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Class on Illusion magick.

The idea of illusion magick tends to bring up the image of the conjurer, the stage magician, and their sleight of hand and deception. But instrumental magic has another idea of illusion, that of changing the appearances of things, so that the appearance is no longer instantly recognizable, or is recognized as something else. In terms of Aristotle's philosophy, we would say that the form of the object or person (the "accidents") is made to differ from its reality (the "essence" or "substance").
This is a commonplace in fictional magic works, particularly modern ones, where invisibility is something produced by an incantation, or by a magic device (such as the invisibility cloak in Harry Potter). But there are older texts which speak of concealment, or making unseen.

The 1887 "Ancient Legends, Mystic Charms, and Superstitions of Ireland" by Lady Francesca Wilde has the following charm on "How to Go Invisible". It says "Get a raven's heart, split it open with a black-hafted knife; make three cuts and place a black bean in each cut. Then plant it, and when the beans sprout put one in your mouth.

By virtue of Satan's heart,
And by strength of my great art,
I desire to be invisible.
And so it will be as long as the bean is kept in the mouth.

Please do not be tempted to follow this or the Royal Society for the Protection of Birds will not be pleased; it is also very unkind on ravens.

The Medieval documents such as the  "Grimorium Verum" contain some of the most bizarre ideas of invisibility, which involves starting "this operation on a Wednesday before the sun rises, being furnished with seven black beans. Take next the head of a dead man; place one of the beans in his mouth, two in his eyes and two in his ears. Then make upon this head the character of the figure which here follows...." A lot of the magic in this Grimoire assumes a handy supply of skulls, which probably explains why it remained in the texts; it was never tested that widely! I should warn that all the extant texts are missing parts of the sequence, so the reader should not consider going down to the nearest graveyard with pick and shovel at the dead of night.
Going back further, the Ancient Irish Epic Tale Táin Bó Cúalnge, of which the text probably dates from the 9th century, but records stories from centuries before, is part of an epic sequence known as the Ulster Cycle. In this, Queen Medb of Connaught gathers an army in order to gain possession of the most famous bull in Ireland, which is the property of Daire, a chieftain of Ulster. Because the men of Ulster are afflicted by a debilitating curse, the seventeen-year-old Cuchulain must defend Ulster almost single-handedly. In one sequence, he prepares a charioteer Laeg for a foray into the ranks of the enemies:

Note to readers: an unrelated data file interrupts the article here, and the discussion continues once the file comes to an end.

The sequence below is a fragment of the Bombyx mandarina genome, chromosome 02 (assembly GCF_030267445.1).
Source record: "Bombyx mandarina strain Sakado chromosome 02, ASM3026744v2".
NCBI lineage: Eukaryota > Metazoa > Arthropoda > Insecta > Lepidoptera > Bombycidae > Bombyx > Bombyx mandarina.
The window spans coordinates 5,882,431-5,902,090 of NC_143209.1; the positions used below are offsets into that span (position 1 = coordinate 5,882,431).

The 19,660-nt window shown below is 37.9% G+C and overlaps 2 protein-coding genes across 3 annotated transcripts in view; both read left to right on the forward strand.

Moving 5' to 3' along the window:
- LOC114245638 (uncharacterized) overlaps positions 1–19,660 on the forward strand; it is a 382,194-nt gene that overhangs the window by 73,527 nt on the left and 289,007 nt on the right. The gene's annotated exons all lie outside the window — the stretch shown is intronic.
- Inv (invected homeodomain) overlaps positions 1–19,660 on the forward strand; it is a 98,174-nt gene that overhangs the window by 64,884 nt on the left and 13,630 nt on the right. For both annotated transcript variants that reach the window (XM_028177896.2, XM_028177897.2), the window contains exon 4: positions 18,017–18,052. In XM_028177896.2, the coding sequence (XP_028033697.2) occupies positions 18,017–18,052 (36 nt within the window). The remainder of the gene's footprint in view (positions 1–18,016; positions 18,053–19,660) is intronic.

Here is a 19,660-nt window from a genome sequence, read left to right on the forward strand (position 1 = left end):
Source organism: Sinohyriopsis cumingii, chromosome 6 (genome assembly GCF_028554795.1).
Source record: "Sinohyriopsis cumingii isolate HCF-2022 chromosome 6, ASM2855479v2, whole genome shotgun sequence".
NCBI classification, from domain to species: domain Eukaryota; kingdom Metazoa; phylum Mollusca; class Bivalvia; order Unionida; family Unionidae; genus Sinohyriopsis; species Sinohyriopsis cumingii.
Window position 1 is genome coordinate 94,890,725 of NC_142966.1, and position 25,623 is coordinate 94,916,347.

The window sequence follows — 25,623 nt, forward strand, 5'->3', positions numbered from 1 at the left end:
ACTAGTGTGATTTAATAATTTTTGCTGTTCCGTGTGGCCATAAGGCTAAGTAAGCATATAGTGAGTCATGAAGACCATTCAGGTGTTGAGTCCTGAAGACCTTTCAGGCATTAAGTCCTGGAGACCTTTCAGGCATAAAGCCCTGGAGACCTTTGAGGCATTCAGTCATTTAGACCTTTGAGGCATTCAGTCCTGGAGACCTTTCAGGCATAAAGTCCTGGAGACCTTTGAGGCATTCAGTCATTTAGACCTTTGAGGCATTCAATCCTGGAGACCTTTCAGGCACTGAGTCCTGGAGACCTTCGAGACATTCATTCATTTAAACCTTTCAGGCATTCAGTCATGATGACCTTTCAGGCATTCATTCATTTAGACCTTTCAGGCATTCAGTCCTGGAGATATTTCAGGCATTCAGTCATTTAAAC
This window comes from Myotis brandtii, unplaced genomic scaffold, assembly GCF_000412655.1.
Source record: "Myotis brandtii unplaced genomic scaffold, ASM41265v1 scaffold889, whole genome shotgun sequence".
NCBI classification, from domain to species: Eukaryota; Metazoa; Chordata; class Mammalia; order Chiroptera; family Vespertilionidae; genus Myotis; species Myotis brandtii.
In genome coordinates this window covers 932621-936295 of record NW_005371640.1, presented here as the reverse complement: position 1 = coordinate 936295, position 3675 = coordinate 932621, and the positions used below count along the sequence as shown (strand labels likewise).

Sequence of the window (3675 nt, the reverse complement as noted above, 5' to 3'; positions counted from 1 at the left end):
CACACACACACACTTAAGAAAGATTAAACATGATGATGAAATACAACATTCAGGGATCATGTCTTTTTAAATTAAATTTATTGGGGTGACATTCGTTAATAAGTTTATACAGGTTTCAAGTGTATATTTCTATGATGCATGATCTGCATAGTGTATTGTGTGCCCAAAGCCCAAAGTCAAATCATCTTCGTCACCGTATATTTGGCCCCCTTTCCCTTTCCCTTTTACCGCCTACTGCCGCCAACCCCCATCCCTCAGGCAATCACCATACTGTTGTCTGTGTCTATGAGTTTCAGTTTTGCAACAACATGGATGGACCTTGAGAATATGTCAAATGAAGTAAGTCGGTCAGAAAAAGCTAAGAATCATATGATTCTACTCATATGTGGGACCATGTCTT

"Then cast he a spell of concealment over his horses and over his fellow, so that they were not visible to any one in the camp, while all in the camp were visible to them. Well indeed was it that he cast that charm, for on that day the charioteer had to perform the three gifts of charioteership, namely leaping over a cleft in the ranks, unerring driving, and the handling of the goad."

The ancient idea is often not quite the same as invisibility, it is more of something seen but not seen. This is best taken up in fiction in Philip Pullman's "Subtle Knife" where the witch Serafina can cause herself by mental effort not to be seen, or rather, not to be noticed; sight glances off her.

We can see this idea underpinning the text of the "The Temple of Solomon the King", one of the documents of the Ordo Templi Orientis. Notice that this is definitely not speaking of invisibility in the Harry Potter or H.G. Wells idea, as breaking the laws of optics, but of seeing "the thing they see not", or what might also be termed a mental invisibility.

This is part of the text on invisibility: 
"The operator now recites an exorcism of a shroud of Darkness to surround him and render him invisible, and holding the wand by the black end, let him, turning round thrice completely, describe a triple circle around him, saying: "In the name of the Lord of the Universe," &c.; "I conjure thee, O Shroud of Darkness and of Mystery, that thou encirclest me, so that I may become Invisible: so that, seeing me, men may see not, neither understand; but that they may see the thing that they see not, and comprehend not the thing that they behold! So mote it be!"

Of course, however overlaid by legendary accretions, the oddest text concerning this type of invisibility are the New Testament narratives about the risen Jesus. Here is precisely that kind of invisibility, someone seen, but not recognised until at key moments, the veil of concealment vanishes.

Returning the the Ordo Templi, the idea of a "shoud of concealment" in fact goes back futher, to the Celtic legends where Manannán gave feth fiada to the Tuatha De Danann, the power to remain invisible from mortal eyes. The hidden domain, or sidh is hidden with magical shrouds, and only a person with feth fiada can come and go from the sidh. Without the feth fiada, a person could not possibly find his way back to his sidh.

Some Celtic scholars considered that the feth fiada was a spell peculiar to Druids and poets who by pronouncing certain verses of the hymn fáeth fiada, in which it had been incorporated, could make themselves invisible to other's eyes. But what parts is, unfortunately, not known!

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